Kanaley had storied career as pilot

Published 12:00 am Thursday, July 14, 2016

Tom Kanaley stands beside a signed photograph of an airplane he flew.

Tom Kanaley stands beside a signed photograph of an airplane he flew.

Gantt’s Tom Kanaley has literally soared through life.

The retired pilot spent some 60 years in the air as a Marine Corps. pilot, commercial airline pilot, and flight instructor before retiring earlier this year.

His career as a pilot began when he joined the Marine Corps., and went to flight training school in Pensacola.

“I got my wings and flew with the Marines for 10 years,” he said.

During his tenure in the Marine Corps., he spent time in Pensacola, North Carolina and California.

He also served more than a year in Vietnam.

Delta Airlines hired him as a pilot in 1966.

Kanaley’s first assignment was in Houston with Delta.

“We lived there for eight years,” he said.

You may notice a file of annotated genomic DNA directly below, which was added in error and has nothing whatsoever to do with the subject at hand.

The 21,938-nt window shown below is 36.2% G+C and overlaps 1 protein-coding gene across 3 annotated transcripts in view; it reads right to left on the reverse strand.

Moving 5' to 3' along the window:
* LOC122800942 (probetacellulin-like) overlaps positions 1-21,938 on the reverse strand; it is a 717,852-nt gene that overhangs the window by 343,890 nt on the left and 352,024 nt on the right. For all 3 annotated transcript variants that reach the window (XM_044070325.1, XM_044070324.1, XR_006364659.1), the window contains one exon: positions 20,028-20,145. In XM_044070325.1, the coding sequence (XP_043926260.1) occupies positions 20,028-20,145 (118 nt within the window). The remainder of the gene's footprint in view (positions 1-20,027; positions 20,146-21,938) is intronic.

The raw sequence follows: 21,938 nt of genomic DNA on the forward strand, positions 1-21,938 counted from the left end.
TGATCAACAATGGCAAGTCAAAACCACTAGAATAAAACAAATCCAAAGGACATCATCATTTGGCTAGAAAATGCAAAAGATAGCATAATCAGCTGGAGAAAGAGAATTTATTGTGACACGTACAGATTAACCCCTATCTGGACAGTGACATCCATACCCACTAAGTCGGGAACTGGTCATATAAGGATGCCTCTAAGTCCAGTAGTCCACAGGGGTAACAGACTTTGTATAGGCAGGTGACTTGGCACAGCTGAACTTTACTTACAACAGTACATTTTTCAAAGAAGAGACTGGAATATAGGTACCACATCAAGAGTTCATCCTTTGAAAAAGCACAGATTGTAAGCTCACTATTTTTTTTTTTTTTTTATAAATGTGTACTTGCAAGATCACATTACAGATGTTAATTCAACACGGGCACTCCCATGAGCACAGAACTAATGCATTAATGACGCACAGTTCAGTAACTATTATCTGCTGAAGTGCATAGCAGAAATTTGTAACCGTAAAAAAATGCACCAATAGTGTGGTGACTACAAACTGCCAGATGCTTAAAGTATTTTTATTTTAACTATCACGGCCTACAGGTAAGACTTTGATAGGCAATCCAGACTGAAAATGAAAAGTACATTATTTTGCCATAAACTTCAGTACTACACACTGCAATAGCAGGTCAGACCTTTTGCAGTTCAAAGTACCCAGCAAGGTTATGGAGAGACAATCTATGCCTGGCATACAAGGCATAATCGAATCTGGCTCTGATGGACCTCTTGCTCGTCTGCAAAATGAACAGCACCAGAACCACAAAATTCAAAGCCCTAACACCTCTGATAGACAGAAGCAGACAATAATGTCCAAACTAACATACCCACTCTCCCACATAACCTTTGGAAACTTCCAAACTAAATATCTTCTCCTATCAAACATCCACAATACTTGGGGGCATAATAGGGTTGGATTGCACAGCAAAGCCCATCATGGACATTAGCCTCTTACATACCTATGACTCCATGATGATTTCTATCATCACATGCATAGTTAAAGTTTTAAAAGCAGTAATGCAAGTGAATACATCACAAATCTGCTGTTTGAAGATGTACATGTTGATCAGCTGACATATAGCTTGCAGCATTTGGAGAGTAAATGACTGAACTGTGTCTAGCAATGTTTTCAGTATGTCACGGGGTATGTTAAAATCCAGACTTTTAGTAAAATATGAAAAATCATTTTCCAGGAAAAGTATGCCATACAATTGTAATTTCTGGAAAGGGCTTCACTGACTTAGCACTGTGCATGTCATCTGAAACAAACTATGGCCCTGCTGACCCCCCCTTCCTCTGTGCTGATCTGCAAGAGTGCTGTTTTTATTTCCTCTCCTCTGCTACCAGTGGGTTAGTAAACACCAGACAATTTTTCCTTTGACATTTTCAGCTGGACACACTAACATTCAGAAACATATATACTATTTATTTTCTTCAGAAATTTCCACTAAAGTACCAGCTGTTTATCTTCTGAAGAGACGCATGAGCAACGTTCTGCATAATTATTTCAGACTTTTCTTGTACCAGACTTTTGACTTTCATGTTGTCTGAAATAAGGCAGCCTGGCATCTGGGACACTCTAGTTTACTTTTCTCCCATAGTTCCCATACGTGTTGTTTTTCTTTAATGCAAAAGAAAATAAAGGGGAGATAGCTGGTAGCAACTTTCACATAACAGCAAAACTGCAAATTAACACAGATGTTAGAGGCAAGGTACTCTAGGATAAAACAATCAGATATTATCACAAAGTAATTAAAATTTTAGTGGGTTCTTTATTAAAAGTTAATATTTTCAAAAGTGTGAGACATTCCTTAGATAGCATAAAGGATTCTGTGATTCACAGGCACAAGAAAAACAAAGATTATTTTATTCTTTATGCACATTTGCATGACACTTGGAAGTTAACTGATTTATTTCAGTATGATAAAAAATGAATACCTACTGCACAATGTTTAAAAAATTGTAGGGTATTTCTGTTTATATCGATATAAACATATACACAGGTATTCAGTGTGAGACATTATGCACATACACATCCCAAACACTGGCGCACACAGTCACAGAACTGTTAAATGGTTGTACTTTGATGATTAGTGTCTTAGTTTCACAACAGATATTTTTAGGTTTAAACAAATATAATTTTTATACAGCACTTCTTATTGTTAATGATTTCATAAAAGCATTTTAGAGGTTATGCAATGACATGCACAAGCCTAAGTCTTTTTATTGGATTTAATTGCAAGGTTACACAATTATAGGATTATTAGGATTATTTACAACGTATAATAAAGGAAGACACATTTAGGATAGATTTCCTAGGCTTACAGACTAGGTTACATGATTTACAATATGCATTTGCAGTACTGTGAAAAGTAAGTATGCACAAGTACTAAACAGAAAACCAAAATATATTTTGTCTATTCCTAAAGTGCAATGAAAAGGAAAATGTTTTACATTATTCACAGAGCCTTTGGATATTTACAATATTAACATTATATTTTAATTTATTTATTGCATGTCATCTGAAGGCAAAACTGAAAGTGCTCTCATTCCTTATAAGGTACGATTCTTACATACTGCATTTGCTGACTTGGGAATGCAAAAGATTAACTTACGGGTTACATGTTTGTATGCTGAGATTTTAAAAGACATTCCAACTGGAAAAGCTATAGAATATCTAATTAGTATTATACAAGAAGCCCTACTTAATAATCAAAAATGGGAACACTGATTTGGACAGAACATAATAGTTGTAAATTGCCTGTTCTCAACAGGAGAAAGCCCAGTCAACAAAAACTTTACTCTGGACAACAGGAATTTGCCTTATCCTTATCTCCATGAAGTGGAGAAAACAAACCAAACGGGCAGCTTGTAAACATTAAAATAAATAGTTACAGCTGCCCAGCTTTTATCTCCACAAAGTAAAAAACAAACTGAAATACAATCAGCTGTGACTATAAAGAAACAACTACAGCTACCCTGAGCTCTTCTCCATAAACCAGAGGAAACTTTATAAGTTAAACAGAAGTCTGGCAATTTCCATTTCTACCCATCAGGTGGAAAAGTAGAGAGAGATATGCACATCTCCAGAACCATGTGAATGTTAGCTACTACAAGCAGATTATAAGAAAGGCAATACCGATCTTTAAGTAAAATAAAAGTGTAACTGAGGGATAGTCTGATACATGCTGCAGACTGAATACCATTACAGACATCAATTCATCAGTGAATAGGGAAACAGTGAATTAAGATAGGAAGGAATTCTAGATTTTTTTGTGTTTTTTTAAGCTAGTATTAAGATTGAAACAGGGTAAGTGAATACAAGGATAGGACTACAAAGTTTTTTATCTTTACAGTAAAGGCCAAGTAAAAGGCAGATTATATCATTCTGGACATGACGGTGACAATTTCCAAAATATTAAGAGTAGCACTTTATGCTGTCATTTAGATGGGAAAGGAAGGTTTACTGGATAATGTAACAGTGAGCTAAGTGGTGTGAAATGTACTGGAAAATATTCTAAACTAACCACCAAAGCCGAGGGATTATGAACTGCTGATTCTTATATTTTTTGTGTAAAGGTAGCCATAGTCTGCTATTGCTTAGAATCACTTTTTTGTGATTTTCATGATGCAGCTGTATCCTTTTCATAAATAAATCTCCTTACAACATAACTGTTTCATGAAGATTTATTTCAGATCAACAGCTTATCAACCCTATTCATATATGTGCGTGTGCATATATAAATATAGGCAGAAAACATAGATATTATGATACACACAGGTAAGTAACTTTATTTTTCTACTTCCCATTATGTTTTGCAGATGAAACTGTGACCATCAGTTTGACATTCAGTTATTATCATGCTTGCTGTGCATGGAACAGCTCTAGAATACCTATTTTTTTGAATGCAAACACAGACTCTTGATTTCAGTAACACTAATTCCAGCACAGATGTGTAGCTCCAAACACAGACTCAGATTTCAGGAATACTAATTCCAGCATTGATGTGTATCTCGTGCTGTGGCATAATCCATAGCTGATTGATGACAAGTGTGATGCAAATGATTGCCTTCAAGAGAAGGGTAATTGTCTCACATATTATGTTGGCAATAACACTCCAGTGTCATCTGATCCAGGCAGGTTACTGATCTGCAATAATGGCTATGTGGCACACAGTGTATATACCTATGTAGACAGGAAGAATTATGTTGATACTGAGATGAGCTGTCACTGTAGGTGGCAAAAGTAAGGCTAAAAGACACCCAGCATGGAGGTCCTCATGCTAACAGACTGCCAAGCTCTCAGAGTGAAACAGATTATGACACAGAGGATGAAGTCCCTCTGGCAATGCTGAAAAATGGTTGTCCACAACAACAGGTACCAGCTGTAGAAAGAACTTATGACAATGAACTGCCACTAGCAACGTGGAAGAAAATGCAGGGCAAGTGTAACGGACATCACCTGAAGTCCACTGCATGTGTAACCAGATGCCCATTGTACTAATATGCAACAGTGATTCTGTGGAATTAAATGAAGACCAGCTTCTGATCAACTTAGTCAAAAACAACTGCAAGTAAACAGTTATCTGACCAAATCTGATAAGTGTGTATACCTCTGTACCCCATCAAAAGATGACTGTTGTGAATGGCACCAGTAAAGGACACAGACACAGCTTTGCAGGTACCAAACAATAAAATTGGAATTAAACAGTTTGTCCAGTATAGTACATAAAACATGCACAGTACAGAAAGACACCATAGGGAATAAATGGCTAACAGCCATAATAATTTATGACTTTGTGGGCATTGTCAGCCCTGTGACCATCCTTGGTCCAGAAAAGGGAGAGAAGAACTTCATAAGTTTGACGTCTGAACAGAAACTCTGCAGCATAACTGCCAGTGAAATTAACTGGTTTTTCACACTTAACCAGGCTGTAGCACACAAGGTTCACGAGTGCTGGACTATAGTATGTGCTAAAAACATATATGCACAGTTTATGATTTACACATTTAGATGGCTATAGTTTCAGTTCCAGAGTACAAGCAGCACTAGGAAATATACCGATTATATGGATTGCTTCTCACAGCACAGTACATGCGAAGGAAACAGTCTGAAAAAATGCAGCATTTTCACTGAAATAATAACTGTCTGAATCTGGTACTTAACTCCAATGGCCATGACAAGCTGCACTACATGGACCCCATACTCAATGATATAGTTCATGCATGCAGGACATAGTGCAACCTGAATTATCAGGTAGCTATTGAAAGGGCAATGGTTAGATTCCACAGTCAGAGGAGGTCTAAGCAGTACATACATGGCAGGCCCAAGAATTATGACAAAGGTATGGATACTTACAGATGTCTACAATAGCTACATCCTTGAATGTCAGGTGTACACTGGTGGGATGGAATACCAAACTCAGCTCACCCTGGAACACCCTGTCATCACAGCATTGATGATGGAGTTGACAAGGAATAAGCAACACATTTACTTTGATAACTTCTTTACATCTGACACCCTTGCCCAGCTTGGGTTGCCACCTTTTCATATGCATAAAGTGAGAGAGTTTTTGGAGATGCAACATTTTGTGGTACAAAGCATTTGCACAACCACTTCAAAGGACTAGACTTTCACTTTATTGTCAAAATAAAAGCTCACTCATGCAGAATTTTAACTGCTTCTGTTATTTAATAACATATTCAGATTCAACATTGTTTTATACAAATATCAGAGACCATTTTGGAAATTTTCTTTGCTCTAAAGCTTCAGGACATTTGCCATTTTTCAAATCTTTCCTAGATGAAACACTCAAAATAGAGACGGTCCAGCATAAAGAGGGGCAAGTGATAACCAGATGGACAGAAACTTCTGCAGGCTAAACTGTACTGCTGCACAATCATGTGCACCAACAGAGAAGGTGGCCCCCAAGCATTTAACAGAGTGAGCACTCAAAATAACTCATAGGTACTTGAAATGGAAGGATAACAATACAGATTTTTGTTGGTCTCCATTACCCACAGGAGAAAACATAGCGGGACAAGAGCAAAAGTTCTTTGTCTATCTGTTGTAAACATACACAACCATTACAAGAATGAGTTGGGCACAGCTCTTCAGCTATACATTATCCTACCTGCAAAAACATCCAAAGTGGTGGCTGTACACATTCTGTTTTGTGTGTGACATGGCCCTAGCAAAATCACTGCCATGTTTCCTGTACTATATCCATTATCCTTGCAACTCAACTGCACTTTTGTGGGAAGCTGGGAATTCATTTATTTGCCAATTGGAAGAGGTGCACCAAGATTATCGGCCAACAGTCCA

In the summer of 1975, he got assigned to New Orleans.

Kanaley and his wife, Mary, decided to move to Covington County – on the Florala Highway – to rear their children.

“Beth was in the eighth grade, Tommy in the fourth and Valerie was in preschool,” he said.

He commuted to The Big Easy for five years before getting transferred to Atlanta to Hartsfied-Jackson Atlanta International Airport.

Kanaley said he had the opportunity throughout his career as a pilot to fly domestic flights, some to South America and the Caribbean, Europe, and to the Far East to places such as Japan, Korea, and Bankok.

In the late 1980s and early 1990s, Kanaley was a training instructor.

“I flew a month on the line and then a month as an instructor,” he said. “Then, they actually did real flying.”

Now, pilots are trained on flight simulators.

He retired from Delta Airlines in 1997, but said he immediately went to work for Delta Global Services as a flight instructor teaching young pilots to fly.

Kanaley said at the start of the Gulf War, he ferried American military forces from Frankfurt, Germany, to King Fahd International Airport in Dammam, Saudi Arabia, as part of the Civilian Reserve Air Force.

During his tenure, he flew Boeing 767, Compadre 80s, Lockheed L-1011s and the F-4.

Toward the end of Kanaley’s career, Mary said she was able to fly internationally.

Some of her favorite stops were Hong Kong and Seoul.

“It was fun,” she said. “Got to enjoy it. He’s had quite the career. He got to do what he enjoyed.”

He retired earlier this year.